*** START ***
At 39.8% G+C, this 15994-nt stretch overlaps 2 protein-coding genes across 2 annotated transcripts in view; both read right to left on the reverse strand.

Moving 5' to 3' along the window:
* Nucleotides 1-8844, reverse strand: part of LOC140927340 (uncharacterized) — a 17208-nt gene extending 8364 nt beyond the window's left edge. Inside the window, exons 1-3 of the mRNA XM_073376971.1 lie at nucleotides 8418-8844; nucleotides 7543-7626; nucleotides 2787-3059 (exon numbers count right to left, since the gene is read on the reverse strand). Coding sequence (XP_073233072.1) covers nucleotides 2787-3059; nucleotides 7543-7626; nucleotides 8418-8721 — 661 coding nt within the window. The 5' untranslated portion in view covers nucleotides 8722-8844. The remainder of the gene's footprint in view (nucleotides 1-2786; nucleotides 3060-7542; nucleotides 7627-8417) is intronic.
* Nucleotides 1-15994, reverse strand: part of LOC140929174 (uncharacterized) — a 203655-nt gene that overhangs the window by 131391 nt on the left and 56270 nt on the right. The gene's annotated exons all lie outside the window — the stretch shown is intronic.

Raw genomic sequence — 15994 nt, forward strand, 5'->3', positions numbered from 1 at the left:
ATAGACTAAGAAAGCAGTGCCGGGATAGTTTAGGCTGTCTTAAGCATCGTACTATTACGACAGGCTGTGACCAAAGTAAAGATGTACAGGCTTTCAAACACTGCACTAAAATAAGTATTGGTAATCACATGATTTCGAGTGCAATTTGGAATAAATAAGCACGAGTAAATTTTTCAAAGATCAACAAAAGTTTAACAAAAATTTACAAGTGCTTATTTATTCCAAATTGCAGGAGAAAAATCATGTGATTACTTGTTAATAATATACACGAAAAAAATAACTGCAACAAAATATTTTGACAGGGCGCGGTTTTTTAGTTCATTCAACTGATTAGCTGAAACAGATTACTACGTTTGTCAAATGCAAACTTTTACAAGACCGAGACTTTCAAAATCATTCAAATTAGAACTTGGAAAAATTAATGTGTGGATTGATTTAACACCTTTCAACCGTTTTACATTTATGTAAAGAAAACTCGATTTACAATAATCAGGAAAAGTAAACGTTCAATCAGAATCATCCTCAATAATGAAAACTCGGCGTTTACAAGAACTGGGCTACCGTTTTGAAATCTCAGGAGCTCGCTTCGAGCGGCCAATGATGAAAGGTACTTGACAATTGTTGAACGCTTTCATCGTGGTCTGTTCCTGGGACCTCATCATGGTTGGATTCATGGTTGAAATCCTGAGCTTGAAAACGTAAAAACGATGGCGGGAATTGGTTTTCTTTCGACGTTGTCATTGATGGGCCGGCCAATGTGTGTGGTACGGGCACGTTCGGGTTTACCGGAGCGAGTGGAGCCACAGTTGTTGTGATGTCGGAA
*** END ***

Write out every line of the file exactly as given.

At 39.8% G+C, this 15994-nt stretch overlaps 2 protein-coding genes across 2 annotated transcripts in view; both read right to left on the reverse strand.

Moving 5' to 3' along the window:
* Nucleotides 1-8844, reverse strand: part of LOC140927340 (uncharacterized) — a 17208-nt gene extending 8364 nt beyond the window's left edge. Inside the window, exons 1-3 of the mRNA XM_073376971.1 lie at nucleotides 8418-8844; nucleotides 7543-7626; nucleotides 2787-3059 (exon numbers count right to left, since the gene is read on the reverse strand). Coding sequence (XP_073233072.1) covers nucleotides 2787-3059; nucleotides 7543-7626; nucleotides 8418-8721 — 661 coding nt within the window. The 5' untranslated portion in view covers nucleotides 8722-8844. The remainder of the gene's footprint in view (nucleotides 1-2786; nucleotides 3060-7542; nucleotides 7627-8417) is intronic.
* Nucleotides 1-15994, reverse strand: part of LOC140929174 (uncharacterized) — a 203655-nt gene that overhangs the window by 131391 nt on the left and 56270 nt on the right. The gene's annotated exons all lie outside the window — the stretch shown is intronic.

Raw genomic sequence — 15994 nt, forward strand, 5'->3', positions numbered from 1 at the left:
ATAGACTAAGAAAGCAGTGCCGGGATAGTTTAGGCTGTCTTAAGCATCGTACTATTACGACAGGCTGTGACCAAAGTAAAGATGTACAGGCTTTCAAACACTGCACTAAAATAAGTATTGGTAATCACATGATTTCGAGTGCAATTTGGAATAAATAAGCACGAGTAAATTTTTCAAAGATCAACAAAAGTTTAACAAAAATTTACAAGTGCTTATTTATTCCAAATTGCAGGAGAAAAATCATGTGATTACTTGTTAATAATATACACGAAAAAAATAACTGCAACAAAATATTTTGACAGGGCGCGGTTTTTTAGTTCATTCAACTGATTAGCTGAAACAGATTACTACGTTTGTCAAATGCAAACTTTTACAAGACCGAGACTTTCAAAATCATTCAAATTAGAACTTGGAAAAATTAATGTGTGGATTGATTTAACACCTTTCAACCGTTTTACATTTATGTAAAGAAAACTCGATTTACAATAATCAGGAAAAGTAAACGTTCAATCAGAATCATCCTCAATAATGAAAACTCGGCGTTTACAAGAACTGGGCTACCGTTTTGAAATCTCAGGAGCTCGCTTCGAGCGGCCAATGATGAAAGGTACTTGACAATTGTTGAACGCTTTCATCGTGGTCTGTTCCTGGGACCTCATCATGGTTGGATTCATGGTTGAAATCCTGAGCTTGAAAACGTAAAAACGATGGCGGGAATTGGTTTTCTTTCGACGTTGTCATTGATGGGCCGGCCAATGTGTGTGGTACGGGCACGTTCGGGTTTACCGGAGCGAGTGGAGCCACAGTTGTTGTGATGTCGGAA